Universal constructor

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A universal constructor is a pattern that is able to construct almost any pattern that has a glider synthesis. This definition is a bit vague, as a precise definition seems impossible because it has not been proven that all possible glider fleets are constructible. In any case, a universal constructor ought to be able to construct itself in order to qualify as such. John Conway proved that such a pattern exists in Life, and an outline of the proof can be found in Winning Ways for Your Mathematical Plays and The Recursive Universe. The key mechanism for the production of gliders with any given path and timing is known as side-tracking, and is based on the kickback reaction. A universal constructor designed in this way can also function as a universal destructor -- it can delete almost any pattern that can be deleted by gliders.

With a universal computer

A universal constructor is most useful when attached to a universal computer, which can be programmed to control the constructor to produce the desired pattern of gliders. The existence of a universal constructor/destructor together with a universal computer has a number of theoretical consequences.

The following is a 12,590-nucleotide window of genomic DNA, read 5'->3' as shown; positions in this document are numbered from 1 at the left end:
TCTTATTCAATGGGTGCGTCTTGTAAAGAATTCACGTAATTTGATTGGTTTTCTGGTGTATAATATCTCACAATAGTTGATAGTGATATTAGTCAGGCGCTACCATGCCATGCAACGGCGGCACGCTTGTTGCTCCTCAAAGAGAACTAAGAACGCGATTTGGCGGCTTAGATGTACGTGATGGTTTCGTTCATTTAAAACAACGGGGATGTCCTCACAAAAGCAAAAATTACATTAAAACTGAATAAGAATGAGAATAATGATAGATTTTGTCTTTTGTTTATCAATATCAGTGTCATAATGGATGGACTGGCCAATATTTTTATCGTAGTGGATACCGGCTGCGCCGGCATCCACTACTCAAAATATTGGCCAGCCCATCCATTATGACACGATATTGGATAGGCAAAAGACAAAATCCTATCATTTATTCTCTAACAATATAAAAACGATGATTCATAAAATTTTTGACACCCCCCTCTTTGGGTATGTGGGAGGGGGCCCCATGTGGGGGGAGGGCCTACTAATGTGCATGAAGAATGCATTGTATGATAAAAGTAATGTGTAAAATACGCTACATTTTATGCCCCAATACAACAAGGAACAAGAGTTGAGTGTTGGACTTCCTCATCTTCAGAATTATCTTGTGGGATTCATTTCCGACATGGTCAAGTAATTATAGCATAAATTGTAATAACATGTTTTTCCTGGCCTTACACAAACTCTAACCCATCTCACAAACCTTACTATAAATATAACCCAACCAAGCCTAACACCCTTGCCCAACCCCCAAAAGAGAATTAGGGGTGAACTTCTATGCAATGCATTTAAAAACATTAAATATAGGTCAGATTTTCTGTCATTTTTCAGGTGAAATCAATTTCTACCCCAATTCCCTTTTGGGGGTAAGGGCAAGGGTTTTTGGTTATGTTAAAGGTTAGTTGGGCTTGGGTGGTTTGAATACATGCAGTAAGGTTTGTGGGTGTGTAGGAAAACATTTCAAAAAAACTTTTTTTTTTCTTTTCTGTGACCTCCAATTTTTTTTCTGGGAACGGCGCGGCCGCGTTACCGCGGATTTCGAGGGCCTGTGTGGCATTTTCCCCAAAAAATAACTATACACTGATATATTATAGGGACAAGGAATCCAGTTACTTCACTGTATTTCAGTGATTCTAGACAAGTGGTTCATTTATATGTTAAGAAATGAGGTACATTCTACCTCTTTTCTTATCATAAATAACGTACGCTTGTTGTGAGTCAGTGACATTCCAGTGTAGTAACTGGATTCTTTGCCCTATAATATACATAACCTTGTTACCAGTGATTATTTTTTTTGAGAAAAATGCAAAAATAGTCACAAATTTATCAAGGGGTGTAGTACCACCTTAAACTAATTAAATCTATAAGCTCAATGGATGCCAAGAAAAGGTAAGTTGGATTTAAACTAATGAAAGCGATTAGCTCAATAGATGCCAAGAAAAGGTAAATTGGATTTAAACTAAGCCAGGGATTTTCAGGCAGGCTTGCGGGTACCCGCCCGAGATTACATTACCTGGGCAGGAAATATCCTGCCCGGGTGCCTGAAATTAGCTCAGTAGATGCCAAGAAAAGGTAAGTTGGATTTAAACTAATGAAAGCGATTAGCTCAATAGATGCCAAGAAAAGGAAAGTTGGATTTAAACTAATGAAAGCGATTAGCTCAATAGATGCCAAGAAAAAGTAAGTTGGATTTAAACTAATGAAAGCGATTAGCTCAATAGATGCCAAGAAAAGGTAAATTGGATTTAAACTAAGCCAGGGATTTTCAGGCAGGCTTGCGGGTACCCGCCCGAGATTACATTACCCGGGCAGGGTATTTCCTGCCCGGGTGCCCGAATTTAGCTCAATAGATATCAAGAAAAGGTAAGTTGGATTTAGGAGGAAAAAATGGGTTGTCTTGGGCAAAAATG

• The constructor could be programmed to make copies of itself; such a pattern is known as a replicator.
  • The constructor could be programmed to make just one copy of itself, translated by a certain amount, and then delete itself. Such a pattern would be a (very large, very high period) spaceship. Any translation is possible (except that it must not be too small), so that the spaceship could travel in any direction. It could also travel slower than any given speed, since we could program it to perform some time-wasting task (such as repeatedly constructing and deleting a block) before copying itself. Of course, we could also choose for it to leave some debris behind, thus making a puffer.
  • It is also possible to show that the existence of a universal constructor implies the existence of a stable reflector. This proof is not so easy, however, and is no longer of much significance now that explicit examples of such reflectors are known.
  • In 2009, Adam P. Goucher built the Spartan universal computer-constructor, which could theoretically accomplish the above tasks.
  • In 2010, Andrew Wade built Gemini, the first spaceship, that moves by building a copy of itself, except the instruction tape.
  • In 2013, Dave Greene built the first true replicator in Conway's Game of Life.

See also

External links